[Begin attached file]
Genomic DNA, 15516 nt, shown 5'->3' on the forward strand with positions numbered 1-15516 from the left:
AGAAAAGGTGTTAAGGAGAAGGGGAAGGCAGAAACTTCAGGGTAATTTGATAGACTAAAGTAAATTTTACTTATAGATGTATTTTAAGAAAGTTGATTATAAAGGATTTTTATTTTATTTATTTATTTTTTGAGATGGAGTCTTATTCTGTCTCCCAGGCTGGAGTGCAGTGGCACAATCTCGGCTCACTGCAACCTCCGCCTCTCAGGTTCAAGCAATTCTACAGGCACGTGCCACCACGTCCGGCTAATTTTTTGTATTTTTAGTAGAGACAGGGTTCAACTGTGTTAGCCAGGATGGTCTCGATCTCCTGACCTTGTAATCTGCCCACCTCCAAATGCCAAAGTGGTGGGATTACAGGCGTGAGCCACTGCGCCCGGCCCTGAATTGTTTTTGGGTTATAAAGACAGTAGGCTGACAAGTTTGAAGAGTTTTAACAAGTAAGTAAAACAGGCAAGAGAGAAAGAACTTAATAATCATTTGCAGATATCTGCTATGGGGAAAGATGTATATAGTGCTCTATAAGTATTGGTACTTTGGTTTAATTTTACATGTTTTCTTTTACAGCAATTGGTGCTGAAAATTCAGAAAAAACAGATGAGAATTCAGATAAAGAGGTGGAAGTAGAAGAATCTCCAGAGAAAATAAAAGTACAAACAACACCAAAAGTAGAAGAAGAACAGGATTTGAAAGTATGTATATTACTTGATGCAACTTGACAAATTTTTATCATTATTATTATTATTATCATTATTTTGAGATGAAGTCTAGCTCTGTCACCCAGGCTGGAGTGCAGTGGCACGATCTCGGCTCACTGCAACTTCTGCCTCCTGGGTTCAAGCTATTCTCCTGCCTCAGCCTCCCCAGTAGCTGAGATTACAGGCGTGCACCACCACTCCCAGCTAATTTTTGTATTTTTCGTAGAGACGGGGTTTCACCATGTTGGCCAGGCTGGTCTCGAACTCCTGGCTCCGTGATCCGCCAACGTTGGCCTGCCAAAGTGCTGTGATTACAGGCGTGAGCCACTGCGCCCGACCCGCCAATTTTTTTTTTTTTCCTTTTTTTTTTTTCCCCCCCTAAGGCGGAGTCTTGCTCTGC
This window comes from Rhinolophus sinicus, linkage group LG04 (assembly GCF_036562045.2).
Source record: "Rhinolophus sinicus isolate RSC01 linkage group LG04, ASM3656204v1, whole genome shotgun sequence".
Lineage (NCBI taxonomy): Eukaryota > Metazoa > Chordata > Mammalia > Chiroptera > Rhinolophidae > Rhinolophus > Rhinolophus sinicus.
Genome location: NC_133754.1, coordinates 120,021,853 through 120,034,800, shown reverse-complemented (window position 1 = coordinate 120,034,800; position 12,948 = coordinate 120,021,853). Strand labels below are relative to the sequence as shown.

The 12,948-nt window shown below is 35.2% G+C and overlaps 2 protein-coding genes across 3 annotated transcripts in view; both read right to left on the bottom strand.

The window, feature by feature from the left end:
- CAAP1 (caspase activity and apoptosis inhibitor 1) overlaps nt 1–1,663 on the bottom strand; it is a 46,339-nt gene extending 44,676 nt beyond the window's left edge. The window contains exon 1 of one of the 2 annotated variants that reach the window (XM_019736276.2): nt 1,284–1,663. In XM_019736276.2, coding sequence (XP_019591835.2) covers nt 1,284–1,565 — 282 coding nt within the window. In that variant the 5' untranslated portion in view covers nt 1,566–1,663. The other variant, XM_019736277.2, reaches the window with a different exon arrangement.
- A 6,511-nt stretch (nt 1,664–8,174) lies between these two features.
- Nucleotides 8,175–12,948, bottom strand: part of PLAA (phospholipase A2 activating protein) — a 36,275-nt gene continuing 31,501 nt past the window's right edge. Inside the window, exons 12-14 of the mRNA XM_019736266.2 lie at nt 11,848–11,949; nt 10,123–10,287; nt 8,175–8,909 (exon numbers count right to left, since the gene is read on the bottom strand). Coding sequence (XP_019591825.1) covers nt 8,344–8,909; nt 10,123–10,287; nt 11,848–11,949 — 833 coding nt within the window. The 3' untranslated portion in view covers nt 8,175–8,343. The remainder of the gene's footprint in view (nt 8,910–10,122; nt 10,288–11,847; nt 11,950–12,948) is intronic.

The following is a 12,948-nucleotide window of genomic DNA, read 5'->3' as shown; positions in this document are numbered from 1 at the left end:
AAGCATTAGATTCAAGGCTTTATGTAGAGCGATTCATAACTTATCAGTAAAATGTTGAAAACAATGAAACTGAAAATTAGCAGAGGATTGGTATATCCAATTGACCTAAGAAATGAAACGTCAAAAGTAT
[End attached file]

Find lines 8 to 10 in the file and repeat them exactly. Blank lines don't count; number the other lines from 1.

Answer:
The window, feature by feature from the left end:
- CAAP1 (caspase activity and apoptosis inhibitor 1) overlaps nt 1–1,663 on the bottom strand; it is a 46,339-nt gene extending 44,676 nt beyond the window's left edge. The window contains exon 1 of one of the 2 annotated variants that reach the window (XM_019736276.2): nt 1,284–1,663. In XM_019736276.2, coding sequence (XP_019591835.2) covers nt 1,284–1,565 — 282 coding nt within the window. In that variant the 5' untranslated portion in view covers nt 1,566–1,663. The other variant, XM_019736277.2, reaches the window with a different exon arrangement.
- A 6,511-nt stretch (nt 1,664–8,174) lies between these two features.